Fall in manufacturing slows in May and June
The dramatic plunge in factory production eased during May and June but the sector remains deeply in negative territory
The dramatic plunge in manufacturing production slowed during May and June as SA’s beleaguered economy began the process of moving out of the harshest phase of the Covid-19 lockdown restrictions.
But the sector remains under intense pressure that persisted well before the Covid-19 crisis set in, pointing to a bleak path for recovery, according to economists
Manufacturing production contracted 32.4% in May and 16.3% in June on an annual basis, figures released by Stats SA on Tuesday showed.
The annual declines were slower than those seen in April, during the worst of the lockdown when SA was kept under level 5 restrictions and only essential goods and services could be bought or produced.
April manufacturing production showed a 49.4% fall, surpassing the worst decline previously reported during the financial crisis in 2009.
Though month-on-month production recovered 30.4% in May and 16.8% in June, Stats SA said that seasonally adjusted manufacturing production decreased by 30.2% in the second quarter of 2020 compared with the first quarter.
All 10 manufacturing divisions reporting negative growth rates over this period, the agency said.
The June print was, however, better than forecast with six economists polled by Bloomberg expecting a 25.8% contraction.
Though the declines slowed down from April’s plummet, overall the data is “still really a terrible set of numbers considering how important manufacturing is for GDP, employment, taxes and exports”, said PwC economist Christie Viljoen.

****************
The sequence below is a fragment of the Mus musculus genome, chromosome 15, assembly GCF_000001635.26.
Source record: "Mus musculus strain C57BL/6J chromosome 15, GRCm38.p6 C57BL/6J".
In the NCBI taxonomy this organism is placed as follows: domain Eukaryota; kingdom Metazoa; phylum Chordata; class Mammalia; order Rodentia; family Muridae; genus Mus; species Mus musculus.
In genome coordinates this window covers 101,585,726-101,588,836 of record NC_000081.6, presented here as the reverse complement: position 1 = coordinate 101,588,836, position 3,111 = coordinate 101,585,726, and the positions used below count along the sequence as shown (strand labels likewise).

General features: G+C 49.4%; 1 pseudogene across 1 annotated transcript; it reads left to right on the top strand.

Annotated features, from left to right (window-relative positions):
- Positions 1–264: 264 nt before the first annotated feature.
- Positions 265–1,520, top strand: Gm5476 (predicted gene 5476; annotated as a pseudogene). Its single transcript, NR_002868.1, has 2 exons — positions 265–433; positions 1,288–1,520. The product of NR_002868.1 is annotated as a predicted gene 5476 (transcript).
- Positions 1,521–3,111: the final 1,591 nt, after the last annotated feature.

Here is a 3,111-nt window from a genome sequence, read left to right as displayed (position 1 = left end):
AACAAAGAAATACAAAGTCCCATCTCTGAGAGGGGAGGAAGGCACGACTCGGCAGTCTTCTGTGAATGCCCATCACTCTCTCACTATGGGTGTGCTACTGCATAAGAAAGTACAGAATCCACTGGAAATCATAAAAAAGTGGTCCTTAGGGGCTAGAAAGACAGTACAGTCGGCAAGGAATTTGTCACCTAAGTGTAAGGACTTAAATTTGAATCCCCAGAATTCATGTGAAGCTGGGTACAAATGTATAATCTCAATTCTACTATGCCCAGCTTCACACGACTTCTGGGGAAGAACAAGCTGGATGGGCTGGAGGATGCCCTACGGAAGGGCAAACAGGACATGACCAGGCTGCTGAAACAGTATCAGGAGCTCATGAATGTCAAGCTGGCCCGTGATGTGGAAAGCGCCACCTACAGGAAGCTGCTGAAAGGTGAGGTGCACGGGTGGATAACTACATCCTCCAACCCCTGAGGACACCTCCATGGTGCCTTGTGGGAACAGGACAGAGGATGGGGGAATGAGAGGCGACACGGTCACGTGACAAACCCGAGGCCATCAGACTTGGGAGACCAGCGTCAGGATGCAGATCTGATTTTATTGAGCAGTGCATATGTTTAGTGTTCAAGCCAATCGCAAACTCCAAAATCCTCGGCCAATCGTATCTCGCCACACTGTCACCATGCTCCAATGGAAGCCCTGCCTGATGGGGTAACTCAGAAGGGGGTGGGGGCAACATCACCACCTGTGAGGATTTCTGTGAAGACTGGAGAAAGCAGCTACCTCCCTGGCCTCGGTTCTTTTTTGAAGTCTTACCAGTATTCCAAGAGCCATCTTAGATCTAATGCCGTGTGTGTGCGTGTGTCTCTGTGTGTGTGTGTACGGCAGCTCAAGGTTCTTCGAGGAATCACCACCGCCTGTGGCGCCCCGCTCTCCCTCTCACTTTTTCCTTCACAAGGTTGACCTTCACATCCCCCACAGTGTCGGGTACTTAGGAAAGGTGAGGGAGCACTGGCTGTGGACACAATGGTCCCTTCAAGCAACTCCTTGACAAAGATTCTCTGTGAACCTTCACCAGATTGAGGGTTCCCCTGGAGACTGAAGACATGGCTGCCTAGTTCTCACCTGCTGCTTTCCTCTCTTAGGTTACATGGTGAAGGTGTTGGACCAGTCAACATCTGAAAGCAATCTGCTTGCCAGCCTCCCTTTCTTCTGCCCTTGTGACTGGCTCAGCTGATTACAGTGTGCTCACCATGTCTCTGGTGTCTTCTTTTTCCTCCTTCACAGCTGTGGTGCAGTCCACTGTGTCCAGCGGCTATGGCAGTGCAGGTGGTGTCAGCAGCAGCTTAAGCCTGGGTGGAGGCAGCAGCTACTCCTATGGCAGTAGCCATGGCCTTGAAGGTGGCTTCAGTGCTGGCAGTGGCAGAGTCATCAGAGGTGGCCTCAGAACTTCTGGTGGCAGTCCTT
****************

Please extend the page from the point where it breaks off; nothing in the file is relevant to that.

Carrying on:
May and June’s annual declines, which were published together due to data gathering constraints that the lockdown has placed on Stats SA, showed that the sector has shrunk for 13 consecutive months.
The sector, which accounts for about 13% of GDP and 10.4% of employment, was already battling before the crisis hit, contracting by 8.5% during the first quarter of the 2020 according to the latest GDP figures.
Alongside the pandemic, it faces continued uncertainty over factors such as electricity supply, with intermittent power cuts weighing on its performance.
The second quarter numbers reveal the full effect of the lockdown but many factories were already “on the margins” in terms of profitability before the crisis hit, Viljoen said.
Issues such as the threat of load-shedding, as well as continued weak demand, both locally and internationally, suggested the second half of the year would be “really difficult” for the factory sector, he said.
The effect on GDP was going to be “significantly negative,” Viljoen said. “We know that the second quarter GDP numbers will look terrible and this confirms it.”
Though the overall downturn in production was less pronounced in the June print, “severe capacity destruction amid stringent lockdown measures will likely prevent the manufacturing sector from fully recovering to pre-Covid-19 levels in the near term,” said FNB economist Geoff Nölting in a note.
“The sector will likely continue to face material headwinds in the form of electricity supply constraints and costs, subdued domestic demand and low global competitiveness,” Nölting said.
The latest Absa purchasing managers index (PMI), a monthly gauge of conditions in the manufacturing sector, showed that the sector had managed to stay in positive territory for a third consecutive month during July.
However, economists warned at the time that this signalled monthly improvements in activity levels, from the extreme lows recorded during the start of lockdown, rather than a return to pre-Covid-19 performance.
The PMI also showed that employment in the sector remains in the doldrums, with its employment index at 33 points in July, well below the 50-point neutral mark, and not far off from April’s record low of 26.6 points.
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